Tuesday, October 21, 2014: 10:45 AM

Suzanne K. Linder, Ph.D.1, Andre W. Hite, MPH2, Scott B. Cantor, Ph.D.3, Michael A. Kallen, PhD4, Therese B. Bevers, M.D., F.A.A.F.P.2 and Robert J. Volk, PhD2, (1)The University of Texas Medical Branch, Galveston, TX, (2)The University of Texas MD Anderson Cancer Center, Houston, TX, (3)The University of Texas MD Anderson Cancer Center, Department of Health Services Research, Houston, TX, (4)Northwestern University Feinberg School of Medicine, Chicago, IL

Purpose: Enhanced visual effects have the potential to improve patients' comprehension of probabilistic risk information, particularly for those with lower literacy skills. We tested the effect of presentation format on comprehension of risks related to colorectal cancer screening (CRCS) to identify optimal visual effect strategies when communicating risks.

Methods:   Participants from a community-based center and a cancer prevention center completed a baseline survey and were then randomized to receive one of three CRCS risk presentations. Pictographs (i.e., icon arrays) were used to present colorectal cancer incidence, mortality risk, and the incremental benefit of screening. The presentations had the same content and 3.5-minute audio narration but varied in format: 1) video with animated pictographs, 2) video with static pictographs, and 3) narrated print booklet with static pictographs. After viewing the presentation, participants answered a post-intervention survey. The primary outcome was comprehension of risk information regarding CRCS, calculated as total score (percent correct) and as separate verbatim and gist scores. We also assessed health literacy and graphical literacy, and then we categorized both as low or high.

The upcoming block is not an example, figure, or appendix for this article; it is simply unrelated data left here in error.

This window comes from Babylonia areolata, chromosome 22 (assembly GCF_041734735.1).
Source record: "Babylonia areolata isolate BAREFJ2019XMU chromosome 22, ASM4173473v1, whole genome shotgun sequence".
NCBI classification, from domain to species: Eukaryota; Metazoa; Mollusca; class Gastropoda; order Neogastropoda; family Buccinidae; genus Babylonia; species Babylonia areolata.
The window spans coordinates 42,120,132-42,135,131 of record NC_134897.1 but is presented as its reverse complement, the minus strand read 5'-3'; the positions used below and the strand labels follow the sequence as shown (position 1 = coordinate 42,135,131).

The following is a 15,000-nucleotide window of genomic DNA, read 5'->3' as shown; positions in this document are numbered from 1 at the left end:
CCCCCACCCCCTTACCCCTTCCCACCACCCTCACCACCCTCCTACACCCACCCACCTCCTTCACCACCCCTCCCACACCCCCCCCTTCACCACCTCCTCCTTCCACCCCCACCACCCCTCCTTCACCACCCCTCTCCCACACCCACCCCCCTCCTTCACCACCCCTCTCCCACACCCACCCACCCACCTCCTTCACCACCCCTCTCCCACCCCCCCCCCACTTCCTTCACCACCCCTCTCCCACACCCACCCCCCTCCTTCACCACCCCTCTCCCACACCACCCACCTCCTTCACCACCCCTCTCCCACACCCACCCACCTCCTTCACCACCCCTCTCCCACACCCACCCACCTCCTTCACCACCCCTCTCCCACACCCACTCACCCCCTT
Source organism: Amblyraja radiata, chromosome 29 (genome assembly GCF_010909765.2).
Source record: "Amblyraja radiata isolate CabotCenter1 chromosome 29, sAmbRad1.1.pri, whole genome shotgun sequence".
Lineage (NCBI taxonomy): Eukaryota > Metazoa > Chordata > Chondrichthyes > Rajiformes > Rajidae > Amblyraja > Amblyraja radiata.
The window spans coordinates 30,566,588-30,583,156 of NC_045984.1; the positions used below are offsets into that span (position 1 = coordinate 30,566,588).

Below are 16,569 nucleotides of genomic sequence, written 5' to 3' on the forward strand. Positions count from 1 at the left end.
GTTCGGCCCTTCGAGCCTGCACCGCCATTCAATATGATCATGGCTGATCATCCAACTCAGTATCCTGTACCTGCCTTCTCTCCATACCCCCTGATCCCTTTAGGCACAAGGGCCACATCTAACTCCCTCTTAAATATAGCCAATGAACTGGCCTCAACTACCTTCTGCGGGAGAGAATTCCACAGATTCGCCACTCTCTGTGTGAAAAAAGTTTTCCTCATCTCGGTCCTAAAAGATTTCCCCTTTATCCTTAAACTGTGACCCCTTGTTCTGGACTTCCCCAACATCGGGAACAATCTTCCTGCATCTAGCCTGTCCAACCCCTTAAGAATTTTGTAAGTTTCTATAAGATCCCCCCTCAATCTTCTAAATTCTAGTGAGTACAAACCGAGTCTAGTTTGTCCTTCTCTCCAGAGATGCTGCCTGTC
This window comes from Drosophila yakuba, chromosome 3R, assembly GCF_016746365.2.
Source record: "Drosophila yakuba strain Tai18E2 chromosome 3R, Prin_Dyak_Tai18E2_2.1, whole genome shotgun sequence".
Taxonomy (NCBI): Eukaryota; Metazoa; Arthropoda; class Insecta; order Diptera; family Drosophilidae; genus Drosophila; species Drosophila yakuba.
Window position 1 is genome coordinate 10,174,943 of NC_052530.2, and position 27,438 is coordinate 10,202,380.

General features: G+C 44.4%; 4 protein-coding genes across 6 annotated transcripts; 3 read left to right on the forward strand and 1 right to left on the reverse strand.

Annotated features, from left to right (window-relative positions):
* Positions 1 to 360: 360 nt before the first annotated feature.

Results: One hundred eighty-seven individuals completed the study and were included in the analysis. After interventions, we found no significant differences in risk comprehension (total, verbatim, or gist) across presentation format (all p-values > 0.10). In addition, there was no significant interaction between literacy and presentation format for the risk knowledge outcomes. In supplemental analyses, the interaction effect between graphical and health literacy was significant for each risk knowledge outcome (total, gist, verbatim, all p-values < 0.05). For verbatim-based risk comprehension, the best performers were those with high graphical literacy, regardless of health literacy (see table below). For gist-based comprehension, those with high skills in both literacy areas performed the best, followed by those with high skills in only one literacy area. Those with low skills in both areas performed the poorest for both types of risk comprehension.  

Conclusion: Using animation when presenting pictographs to communicate risk information does not appear to enhance or hinder risk comprehension when compared to well-designed static formats. Overall, individuals with low graphical literacy skills may have difficulty understanding pictographs. Teaching or priming individuals how to interpret graphs may be necessary before communicating risk using visual methods.